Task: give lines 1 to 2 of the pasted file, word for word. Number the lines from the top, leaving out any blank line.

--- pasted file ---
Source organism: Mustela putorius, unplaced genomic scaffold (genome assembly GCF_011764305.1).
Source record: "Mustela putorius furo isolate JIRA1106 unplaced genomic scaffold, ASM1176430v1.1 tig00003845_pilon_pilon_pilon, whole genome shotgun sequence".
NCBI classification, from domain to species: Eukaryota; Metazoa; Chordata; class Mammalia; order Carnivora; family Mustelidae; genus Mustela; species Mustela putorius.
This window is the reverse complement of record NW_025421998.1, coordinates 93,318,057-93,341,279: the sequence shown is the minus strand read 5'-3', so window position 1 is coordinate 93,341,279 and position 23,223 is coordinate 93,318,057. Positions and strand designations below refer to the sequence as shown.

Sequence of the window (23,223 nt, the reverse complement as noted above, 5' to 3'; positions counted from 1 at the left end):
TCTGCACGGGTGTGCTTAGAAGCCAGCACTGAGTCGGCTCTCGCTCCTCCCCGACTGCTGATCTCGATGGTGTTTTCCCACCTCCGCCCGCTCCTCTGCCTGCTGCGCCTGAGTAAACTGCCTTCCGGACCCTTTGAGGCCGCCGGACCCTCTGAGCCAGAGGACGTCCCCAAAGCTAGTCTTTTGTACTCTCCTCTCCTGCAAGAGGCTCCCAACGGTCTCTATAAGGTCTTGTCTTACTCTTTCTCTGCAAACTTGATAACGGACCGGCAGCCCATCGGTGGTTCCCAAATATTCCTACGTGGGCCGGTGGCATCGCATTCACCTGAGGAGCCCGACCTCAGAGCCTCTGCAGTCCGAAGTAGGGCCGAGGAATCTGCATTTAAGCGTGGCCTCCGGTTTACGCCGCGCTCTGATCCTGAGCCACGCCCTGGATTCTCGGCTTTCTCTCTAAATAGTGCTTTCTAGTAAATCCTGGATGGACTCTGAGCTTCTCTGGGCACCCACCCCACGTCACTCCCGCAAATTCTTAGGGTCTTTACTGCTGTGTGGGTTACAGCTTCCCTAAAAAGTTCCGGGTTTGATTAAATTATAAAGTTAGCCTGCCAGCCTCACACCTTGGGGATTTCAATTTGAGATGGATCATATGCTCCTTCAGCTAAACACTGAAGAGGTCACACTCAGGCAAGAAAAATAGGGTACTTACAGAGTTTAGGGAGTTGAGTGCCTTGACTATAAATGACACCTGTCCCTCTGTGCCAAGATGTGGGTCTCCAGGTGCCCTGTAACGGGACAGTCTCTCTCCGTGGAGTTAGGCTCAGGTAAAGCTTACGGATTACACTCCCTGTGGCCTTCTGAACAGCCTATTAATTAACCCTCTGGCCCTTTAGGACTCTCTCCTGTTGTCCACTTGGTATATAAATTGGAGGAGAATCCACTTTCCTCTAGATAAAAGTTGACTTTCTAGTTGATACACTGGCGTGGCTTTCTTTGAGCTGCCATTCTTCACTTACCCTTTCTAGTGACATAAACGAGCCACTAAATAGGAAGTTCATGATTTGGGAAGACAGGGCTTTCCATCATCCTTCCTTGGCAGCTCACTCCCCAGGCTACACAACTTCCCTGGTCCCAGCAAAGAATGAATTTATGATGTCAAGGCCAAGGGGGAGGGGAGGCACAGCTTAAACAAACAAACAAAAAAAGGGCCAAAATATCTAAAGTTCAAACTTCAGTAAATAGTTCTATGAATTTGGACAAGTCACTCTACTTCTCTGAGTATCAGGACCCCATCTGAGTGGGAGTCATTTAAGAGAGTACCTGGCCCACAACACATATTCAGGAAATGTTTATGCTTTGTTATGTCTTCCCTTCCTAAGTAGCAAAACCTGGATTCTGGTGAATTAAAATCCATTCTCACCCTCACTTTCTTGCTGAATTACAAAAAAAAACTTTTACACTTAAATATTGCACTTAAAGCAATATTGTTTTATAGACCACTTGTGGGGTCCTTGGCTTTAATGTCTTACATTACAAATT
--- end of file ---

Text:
Source organism: Mustela putorius, unplaced genomic scaffold (genome assembly GCF_011764305.1).
Source record: "Mustela putorius furo isolate JIRA1106 unplaced genomic scaffold, ASM1176430v1.1 tig00003845_pilon_pilon_pilon, whole genome shotgun sequence".